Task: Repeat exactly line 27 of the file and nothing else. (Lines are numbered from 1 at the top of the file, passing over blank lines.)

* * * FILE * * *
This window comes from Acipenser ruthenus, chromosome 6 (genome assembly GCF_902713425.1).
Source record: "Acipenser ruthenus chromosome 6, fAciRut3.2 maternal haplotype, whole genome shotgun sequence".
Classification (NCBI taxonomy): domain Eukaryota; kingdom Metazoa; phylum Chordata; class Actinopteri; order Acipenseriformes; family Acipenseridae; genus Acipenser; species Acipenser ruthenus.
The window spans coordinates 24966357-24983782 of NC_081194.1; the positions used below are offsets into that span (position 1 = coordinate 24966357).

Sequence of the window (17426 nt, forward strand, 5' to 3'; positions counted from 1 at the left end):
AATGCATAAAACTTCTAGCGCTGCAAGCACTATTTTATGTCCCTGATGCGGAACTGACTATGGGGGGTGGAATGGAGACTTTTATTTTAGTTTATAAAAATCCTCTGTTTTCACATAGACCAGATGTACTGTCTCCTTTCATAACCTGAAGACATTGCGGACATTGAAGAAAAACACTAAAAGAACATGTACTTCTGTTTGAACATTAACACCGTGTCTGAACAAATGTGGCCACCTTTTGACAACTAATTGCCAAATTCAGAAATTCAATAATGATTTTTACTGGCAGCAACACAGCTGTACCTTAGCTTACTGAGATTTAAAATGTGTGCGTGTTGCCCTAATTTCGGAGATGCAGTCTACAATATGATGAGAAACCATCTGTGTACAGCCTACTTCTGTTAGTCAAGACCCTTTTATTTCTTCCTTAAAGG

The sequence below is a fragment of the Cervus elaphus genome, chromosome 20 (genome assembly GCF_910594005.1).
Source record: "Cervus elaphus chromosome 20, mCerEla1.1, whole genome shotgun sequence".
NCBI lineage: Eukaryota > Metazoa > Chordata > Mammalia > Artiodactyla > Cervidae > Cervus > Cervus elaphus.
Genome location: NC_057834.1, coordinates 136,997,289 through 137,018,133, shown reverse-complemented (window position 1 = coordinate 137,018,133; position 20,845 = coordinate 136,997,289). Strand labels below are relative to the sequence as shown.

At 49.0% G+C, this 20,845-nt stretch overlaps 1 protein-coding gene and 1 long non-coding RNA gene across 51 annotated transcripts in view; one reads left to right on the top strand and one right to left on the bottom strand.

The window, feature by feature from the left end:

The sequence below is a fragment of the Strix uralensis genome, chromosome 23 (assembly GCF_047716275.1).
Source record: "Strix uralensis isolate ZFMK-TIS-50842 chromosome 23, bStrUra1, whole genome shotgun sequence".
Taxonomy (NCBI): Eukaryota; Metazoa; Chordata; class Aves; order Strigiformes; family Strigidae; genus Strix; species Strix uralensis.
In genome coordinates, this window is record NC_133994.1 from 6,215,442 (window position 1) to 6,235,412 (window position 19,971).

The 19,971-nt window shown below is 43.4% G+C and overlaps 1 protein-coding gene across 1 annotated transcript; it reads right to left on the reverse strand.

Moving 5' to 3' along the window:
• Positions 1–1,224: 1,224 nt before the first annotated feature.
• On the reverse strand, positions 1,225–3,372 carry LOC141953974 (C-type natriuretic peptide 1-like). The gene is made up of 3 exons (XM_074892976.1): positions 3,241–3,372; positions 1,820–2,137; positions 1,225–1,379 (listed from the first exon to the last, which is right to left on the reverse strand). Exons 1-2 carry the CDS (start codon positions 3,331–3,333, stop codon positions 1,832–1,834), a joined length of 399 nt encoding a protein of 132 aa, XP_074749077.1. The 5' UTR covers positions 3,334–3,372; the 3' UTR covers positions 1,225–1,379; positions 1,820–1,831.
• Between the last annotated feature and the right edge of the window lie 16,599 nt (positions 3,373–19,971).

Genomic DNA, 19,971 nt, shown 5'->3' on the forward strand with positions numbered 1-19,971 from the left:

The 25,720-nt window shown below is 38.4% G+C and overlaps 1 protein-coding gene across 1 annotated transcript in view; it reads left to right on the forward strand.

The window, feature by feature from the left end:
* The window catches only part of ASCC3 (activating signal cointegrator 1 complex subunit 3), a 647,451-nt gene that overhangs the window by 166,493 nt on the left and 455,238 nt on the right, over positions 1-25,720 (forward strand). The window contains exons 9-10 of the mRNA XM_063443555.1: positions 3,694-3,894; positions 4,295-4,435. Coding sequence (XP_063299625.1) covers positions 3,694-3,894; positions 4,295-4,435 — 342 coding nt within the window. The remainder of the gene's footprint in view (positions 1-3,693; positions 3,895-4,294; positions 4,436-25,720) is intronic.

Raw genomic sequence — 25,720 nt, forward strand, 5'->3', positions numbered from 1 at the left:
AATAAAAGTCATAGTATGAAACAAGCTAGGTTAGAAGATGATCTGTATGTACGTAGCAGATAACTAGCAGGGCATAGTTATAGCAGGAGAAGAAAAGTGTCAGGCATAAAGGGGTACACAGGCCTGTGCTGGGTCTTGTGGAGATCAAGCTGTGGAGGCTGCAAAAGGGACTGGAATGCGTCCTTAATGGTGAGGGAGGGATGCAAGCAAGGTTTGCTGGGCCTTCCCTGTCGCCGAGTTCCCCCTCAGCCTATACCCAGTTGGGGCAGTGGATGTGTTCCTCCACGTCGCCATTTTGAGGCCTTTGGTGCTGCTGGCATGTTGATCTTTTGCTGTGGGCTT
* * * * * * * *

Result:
AATAAAAGTCATAGTATGAAACAAGCTAGGTTAGAAGATGATCTGTATGTACGTAGCAGATAACTAGCAGGGCATAGTTATAGCAGGAGAAGAAAAGTGTCAGGCATAAAGGGGTACACAGGCCTGTGCTGGGTCTTGTGGAGATCAAGCTGTGGAGGCTGCAAAAGGGACTGGAATGCGTCCTTAATGGTGAGGGAGGGATGCAAGCAAGGTTTGCTGGGCCTTCCCTGTCGCCGAGTTCCCCCTCAGCCTATACCCAGTTGGGGCAGTGGATGTGTTCCTCCACGTCGCCATTTTGAGGCCTTTGGTGCTGCTGGCATGTTGATCTTTTGCTGTGGGCTT